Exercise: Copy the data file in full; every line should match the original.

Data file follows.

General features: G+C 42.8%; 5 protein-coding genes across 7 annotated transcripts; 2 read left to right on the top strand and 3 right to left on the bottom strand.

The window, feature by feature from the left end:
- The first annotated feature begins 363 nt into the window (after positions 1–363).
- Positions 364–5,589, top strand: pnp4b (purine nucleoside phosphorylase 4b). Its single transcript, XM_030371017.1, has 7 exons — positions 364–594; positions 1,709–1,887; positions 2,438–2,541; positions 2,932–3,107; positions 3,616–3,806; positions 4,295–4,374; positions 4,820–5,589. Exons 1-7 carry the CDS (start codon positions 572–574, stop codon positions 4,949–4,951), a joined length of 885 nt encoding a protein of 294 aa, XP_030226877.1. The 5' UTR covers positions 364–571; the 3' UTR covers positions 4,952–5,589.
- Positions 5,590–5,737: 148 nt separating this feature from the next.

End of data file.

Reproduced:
General features: G+C 42.8%; 5 protein-coding genes across 7 annotated transcripts; 2 read left to right on the top strand and 3 right to left on the bottom strand.

The window, feature by feature from the left end:
- The first annotated feature begins 363 nt into the window (after positions 1–363).
- Positions 364–5,589, top strand: pnp4b (purine nucleoside phosphorylase 4b). Its single transcript, XM_030371017.1, has 7 exons — positions 364–594; positions 1,709–1,887; positions 2,438–2,541; positions 2,932–3,107; positions 3,616–3,806; positions 4,295–4,374; positions 4,820–5,589. Exons 1-7 carry the CDS (start codon positions 572–574, stop codon positions 4,949–4,951), a joined length of 885 nt encoding a protein of 294 aa, XP_030226877.1. The 5' UTR covers positions 364–571; the 3' UTR covers positions 4,952–5,589.
- Positions 5,590–5,737: 148 nt separating this feature from the next.